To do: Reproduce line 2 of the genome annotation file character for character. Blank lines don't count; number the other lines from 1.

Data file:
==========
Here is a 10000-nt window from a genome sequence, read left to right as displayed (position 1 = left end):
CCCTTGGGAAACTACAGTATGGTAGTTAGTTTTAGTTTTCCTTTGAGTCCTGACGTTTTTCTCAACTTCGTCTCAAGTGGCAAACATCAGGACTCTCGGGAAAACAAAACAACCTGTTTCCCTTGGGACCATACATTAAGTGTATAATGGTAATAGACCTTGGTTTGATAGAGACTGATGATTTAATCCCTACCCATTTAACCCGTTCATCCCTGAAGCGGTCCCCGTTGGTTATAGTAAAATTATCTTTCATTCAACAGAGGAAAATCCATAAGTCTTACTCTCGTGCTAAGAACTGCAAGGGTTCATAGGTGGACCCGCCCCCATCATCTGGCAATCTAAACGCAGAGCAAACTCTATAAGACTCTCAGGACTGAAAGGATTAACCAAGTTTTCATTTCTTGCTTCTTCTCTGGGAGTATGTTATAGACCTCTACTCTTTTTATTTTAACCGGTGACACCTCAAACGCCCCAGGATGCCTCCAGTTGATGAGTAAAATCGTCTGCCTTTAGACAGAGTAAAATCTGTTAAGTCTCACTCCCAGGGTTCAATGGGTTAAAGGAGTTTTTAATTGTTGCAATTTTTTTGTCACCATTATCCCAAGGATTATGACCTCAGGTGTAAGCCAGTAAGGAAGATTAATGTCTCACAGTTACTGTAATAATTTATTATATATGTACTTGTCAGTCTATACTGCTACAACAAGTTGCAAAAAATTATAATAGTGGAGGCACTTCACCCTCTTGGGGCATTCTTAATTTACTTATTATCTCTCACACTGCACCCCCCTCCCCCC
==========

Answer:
CCCTTGGGAAACTACAGTATGGTAGTTAGTTTTAGTTTTCCTTTGAGTCCTGACGTTTTTCTCAACTTCGTCTCAAGTGGCAAACATCAGGACTCTCGGGAAAACAAAACAACCTGTTTCCCTTGGGACCATACATTAAGTGTATAATGGTAATAGACCTTGGTTTGATAGAGACTGATGATTTAATCCCTACCCATTTAACCCGTTCATCCCTGAAGCGGTCCCCGTTGGTTATAGTAAAATTATCTTTCATTCAACAGAGGAAAATCCATAAGTCTTACTCTCGTGCTAAGAACTGCAAGGGTTCATAGGTGGACCCGCCCCCATCATCTGGCAATCTAAACGCAGAGCAAACTCTATAAGACTCTCAGGACTGAAAGGATTAACCAAGTTTTCATTTCTTGCTTCTTCTCTGGGAGTATGTTATAGACCTCTACTCTTTTTATTTTAACCGGTGACACCTCAAACGCCCCAGGATGCCTCCAGTTGATGAGTAAAATCGTCTGCCTTTAGACAGAGTAAAATCTGTTAAGTCTCACTCCCAGGGTTCAATGGGTTAAAGGAGTTTTTAATTGTTGCAATTTTTTTGTCACCATTATCCCAAGGATTATGACCTCAGGTGTAAGCCAGTAAGGAAGATTAATGTCTCACAGTTACTGTAATAATTTATTATATATGTACTTGTCAGTCTATACTGCTACAACAAGTTGCAAAAAATTATAATAGTGGAGGCACTTCACCCTCTTGGGGCATTCTTAATTTACTTATTATCTCTCACACTGCACCCCCCTCCCCCC